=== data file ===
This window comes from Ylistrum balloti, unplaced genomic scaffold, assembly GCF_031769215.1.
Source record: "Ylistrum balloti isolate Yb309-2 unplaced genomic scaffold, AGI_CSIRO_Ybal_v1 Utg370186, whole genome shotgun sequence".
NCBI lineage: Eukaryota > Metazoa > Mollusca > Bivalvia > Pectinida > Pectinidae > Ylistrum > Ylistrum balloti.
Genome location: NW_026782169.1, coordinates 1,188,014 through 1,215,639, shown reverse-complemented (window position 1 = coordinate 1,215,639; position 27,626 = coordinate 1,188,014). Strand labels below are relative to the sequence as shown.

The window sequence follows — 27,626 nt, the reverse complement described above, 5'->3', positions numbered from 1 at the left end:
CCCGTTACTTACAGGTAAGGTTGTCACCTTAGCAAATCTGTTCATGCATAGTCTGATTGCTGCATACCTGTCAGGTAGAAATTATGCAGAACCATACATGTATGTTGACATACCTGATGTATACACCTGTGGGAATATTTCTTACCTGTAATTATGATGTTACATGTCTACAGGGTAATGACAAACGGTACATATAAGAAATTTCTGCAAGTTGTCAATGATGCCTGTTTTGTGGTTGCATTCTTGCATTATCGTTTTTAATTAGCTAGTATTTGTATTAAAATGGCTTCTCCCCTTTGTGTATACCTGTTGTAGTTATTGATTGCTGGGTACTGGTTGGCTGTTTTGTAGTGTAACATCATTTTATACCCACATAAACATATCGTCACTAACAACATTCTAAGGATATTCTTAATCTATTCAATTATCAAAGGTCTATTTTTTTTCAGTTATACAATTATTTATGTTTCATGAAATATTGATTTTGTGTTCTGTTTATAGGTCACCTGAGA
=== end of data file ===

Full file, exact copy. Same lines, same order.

This window comes from Ylistrum balloti, unplaced genomic scaffold, assembly GCF_031769215.1.
Source record: "Ylistrum balloti isolate Yb309-2 unplaced genomic scaffold, AGI_CSIRO_Ybal_v1 Utg370186, whole genome shotgun sequence".
NCBI lineage: Eukaryota > Metazoa > Mollusca > Bivalvia > Pectinida > Pectinidae > Ylistrum > Ylistrum balloti.
Genome location: NW_026782169.1, coordinates 1,188,014 through 1,215,639, shown reverse-complemented (window position 1 = coordinate 1,215,639; position 27,626 = coordinate 1,188,014). Strand labels below are relative to the sequence as shown.

The window sequence follows — 27,626 nt, the reverse complement described above, 5'->3', positions numbered from 1 at the left end:
CCCGTTACTTACAGGTAAGGTTGTCACCTTAGCAAATCTGTTCATGCATAGTCTGATTGCTGCATACCTGTCAGGTAGAAATTATGCAGAACCATACATGTATGTTGACATACCTGATGTATACACCTGTGGGAATATTTCTTACCTGTAATTATGATGTTACATGTCTACAGGGTAATGACAAACGGTACATATAAGAAATTTCTGCAAGTTGTCAATGATGCCTGTTTTGTGGTTGCATTCTTGCATTATCGTTTTTAATTAGCTAGTATTTGTATTAAAATGGCTTCTCCCCTTTGTGTATACCTGTTGTAGTTATTGATTGCTGGGTACTGGTTGGCTGTTTTGTAGTGTAACATCATTTTATACCCACATAAACATATCGTCACTAACAACATTCTAAGGATATTCTTAATCTATTCAATTATCAAAGGTCTATTTTTTTTCAGTTATACAATTATTTATGTTTCATGAAATATTGATTTTGTGTTCTGTTTATAGGTCACCTGAGA